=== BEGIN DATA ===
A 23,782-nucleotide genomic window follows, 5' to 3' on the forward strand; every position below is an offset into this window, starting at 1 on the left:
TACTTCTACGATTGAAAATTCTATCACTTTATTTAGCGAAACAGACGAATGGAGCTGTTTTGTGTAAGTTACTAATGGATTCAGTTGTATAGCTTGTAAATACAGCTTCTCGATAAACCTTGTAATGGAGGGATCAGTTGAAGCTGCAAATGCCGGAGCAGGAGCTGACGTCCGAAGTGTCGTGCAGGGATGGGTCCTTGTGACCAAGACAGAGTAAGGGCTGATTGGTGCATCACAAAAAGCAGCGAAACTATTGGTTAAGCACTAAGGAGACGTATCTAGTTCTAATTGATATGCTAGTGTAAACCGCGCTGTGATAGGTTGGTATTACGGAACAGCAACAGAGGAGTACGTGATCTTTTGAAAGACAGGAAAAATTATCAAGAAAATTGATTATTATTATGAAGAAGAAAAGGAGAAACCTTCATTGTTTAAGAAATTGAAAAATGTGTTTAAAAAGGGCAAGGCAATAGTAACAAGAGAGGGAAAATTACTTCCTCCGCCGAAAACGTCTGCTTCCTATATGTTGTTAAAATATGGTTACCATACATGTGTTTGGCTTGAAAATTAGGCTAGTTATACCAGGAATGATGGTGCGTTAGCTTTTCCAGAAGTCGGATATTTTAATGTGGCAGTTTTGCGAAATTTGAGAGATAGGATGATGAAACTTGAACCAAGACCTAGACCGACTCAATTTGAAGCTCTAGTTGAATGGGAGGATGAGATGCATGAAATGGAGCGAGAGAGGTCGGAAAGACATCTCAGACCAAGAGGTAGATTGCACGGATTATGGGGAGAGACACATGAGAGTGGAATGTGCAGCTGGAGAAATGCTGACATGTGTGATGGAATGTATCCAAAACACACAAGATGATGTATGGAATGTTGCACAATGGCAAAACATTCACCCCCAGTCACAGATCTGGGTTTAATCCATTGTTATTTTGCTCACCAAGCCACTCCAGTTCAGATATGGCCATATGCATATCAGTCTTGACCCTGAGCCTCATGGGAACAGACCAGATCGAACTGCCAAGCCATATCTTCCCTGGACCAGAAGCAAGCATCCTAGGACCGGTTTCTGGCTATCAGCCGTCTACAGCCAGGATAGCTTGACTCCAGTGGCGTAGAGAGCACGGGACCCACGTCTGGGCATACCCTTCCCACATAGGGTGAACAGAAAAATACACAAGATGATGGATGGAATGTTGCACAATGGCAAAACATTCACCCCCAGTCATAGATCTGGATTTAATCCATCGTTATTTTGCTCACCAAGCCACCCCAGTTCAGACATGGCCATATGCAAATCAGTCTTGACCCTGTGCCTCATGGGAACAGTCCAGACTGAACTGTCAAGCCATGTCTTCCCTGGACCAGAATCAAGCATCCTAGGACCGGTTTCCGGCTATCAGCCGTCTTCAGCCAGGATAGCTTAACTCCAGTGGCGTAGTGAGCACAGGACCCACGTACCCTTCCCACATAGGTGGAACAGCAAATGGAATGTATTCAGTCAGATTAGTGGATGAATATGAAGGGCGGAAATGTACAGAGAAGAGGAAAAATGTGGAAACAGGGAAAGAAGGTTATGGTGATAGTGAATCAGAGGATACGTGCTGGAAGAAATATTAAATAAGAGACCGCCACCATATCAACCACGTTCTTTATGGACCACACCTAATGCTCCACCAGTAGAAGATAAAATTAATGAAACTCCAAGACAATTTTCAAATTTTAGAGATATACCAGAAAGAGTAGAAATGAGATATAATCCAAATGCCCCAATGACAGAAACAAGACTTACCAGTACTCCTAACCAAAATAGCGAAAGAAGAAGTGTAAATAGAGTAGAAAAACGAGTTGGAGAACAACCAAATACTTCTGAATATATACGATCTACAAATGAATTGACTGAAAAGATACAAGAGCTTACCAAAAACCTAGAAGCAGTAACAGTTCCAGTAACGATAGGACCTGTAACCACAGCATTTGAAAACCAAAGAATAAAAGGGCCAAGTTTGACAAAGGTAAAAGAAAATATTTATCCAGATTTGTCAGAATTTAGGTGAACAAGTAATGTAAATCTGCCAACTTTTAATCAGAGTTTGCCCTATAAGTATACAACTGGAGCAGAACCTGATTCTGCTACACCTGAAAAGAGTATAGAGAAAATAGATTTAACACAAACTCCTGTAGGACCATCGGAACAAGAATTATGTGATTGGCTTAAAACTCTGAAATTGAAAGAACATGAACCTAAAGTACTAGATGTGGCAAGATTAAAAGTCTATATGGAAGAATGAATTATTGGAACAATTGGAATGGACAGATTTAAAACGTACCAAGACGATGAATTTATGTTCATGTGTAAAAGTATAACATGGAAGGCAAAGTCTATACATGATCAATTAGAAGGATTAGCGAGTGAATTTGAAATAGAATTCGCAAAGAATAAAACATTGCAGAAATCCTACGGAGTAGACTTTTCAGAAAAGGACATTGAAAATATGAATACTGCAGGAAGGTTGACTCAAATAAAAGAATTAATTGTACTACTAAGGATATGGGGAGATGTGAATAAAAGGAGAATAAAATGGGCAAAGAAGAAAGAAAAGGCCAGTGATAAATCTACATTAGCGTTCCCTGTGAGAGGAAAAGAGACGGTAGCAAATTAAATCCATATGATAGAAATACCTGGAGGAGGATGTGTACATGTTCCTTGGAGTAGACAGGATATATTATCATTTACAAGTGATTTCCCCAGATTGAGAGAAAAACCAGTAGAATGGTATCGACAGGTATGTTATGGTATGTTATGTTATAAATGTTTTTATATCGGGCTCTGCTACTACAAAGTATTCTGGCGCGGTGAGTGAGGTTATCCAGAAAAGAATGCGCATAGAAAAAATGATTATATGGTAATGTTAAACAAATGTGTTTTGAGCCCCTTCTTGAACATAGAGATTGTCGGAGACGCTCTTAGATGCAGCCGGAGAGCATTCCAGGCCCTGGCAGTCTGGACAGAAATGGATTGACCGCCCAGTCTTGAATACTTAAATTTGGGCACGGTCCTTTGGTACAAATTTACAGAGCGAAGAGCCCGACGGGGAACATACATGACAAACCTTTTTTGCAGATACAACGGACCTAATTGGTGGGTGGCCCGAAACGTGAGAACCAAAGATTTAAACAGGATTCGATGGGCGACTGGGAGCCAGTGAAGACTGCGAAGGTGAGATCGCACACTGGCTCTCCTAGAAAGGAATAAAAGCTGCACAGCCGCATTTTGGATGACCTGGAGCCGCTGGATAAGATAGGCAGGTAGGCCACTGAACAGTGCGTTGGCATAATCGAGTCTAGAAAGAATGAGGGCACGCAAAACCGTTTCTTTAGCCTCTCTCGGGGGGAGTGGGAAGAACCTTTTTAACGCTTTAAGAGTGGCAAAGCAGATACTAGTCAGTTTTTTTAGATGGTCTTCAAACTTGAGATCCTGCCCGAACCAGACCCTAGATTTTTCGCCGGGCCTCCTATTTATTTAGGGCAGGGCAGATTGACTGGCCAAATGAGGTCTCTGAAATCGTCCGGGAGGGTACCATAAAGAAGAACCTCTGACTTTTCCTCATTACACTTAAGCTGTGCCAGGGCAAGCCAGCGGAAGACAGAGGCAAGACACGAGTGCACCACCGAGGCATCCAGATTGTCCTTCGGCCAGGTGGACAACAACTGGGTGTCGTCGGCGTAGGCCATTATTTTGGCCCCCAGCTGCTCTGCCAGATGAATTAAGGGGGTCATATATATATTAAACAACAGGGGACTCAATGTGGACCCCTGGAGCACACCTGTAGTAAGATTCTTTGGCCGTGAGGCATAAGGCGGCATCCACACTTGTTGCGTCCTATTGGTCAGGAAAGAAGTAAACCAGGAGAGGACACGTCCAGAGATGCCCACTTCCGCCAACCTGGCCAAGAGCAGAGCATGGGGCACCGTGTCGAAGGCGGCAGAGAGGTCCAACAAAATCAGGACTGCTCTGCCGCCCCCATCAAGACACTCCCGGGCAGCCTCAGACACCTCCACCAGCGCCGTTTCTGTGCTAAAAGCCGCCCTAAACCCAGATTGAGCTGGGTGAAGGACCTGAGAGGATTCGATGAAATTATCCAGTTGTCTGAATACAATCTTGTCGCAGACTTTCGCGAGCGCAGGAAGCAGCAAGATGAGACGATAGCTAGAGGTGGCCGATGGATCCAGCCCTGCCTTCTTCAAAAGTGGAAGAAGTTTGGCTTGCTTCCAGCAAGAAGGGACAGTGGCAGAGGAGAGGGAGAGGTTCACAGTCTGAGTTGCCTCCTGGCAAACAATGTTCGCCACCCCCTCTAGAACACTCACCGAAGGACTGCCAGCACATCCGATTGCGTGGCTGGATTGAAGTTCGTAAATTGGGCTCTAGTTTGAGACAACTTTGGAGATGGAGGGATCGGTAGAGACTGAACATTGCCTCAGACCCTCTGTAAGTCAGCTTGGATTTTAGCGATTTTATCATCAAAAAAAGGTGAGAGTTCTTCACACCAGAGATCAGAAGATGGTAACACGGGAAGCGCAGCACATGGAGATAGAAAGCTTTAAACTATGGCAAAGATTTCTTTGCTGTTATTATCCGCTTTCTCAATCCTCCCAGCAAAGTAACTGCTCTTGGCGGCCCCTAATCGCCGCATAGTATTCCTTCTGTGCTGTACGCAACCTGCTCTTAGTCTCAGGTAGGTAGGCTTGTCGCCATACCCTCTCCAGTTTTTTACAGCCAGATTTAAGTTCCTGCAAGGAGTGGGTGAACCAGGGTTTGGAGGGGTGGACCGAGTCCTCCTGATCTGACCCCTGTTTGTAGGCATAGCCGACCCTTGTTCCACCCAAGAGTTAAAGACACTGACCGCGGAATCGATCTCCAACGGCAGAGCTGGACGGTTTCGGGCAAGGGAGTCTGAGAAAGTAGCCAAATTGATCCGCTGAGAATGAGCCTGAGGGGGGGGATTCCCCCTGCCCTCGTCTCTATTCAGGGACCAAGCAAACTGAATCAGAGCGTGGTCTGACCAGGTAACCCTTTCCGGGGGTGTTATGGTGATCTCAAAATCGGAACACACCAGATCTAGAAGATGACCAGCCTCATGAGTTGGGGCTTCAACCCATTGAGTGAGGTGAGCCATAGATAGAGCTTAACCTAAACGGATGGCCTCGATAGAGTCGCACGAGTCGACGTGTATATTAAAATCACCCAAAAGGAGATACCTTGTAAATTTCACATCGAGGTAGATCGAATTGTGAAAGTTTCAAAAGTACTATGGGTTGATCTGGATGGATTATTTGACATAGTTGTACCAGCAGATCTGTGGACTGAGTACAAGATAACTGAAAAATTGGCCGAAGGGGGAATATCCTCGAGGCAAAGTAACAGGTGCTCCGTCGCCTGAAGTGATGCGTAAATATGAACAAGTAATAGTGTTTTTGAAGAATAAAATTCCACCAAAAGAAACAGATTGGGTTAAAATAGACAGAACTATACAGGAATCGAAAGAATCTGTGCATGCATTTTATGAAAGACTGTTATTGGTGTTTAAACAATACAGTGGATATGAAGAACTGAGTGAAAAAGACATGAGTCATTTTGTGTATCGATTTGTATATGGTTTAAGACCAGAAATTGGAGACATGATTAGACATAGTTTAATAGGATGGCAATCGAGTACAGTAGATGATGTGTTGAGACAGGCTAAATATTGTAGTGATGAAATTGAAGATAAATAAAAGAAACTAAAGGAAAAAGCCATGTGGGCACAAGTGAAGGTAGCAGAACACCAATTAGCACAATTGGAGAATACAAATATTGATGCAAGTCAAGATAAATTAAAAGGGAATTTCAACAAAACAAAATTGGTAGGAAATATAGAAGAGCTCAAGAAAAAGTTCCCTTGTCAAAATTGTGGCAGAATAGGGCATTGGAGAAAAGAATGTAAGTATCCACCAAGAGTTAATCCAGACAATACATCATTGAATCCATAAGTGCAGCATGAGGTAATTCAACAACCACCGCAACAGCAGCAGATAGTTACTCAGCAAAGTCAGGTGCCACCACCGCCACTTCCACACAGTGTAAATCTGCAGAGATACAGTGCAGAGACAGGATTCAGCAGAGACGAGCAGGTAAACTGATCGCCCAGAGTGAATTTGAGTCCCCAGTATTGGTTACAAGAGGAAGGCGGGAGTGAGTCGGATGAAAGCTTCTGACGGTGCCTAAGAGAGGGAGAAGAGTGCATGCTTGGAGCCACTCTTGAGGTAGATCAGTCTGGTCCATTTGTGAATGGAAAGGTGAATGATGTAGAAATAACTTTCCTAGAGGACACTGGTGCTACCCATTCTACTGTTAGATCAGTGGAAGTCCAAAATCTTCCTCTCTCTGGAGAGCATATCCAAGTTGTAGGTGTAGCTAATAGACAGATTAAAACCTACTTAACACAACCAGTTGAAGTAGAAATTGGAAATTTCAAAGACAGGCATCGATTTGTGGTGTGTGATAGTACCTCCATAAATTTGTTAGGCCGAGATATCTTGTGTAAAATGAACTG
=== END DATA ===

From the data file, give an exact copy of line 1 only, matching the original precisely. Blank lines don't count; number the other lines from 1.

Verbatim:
A 23,782-nucleotide genomic window follows, 5' to 3' on the forward strand; every position below is an offset into this window, starting at 1 on the left: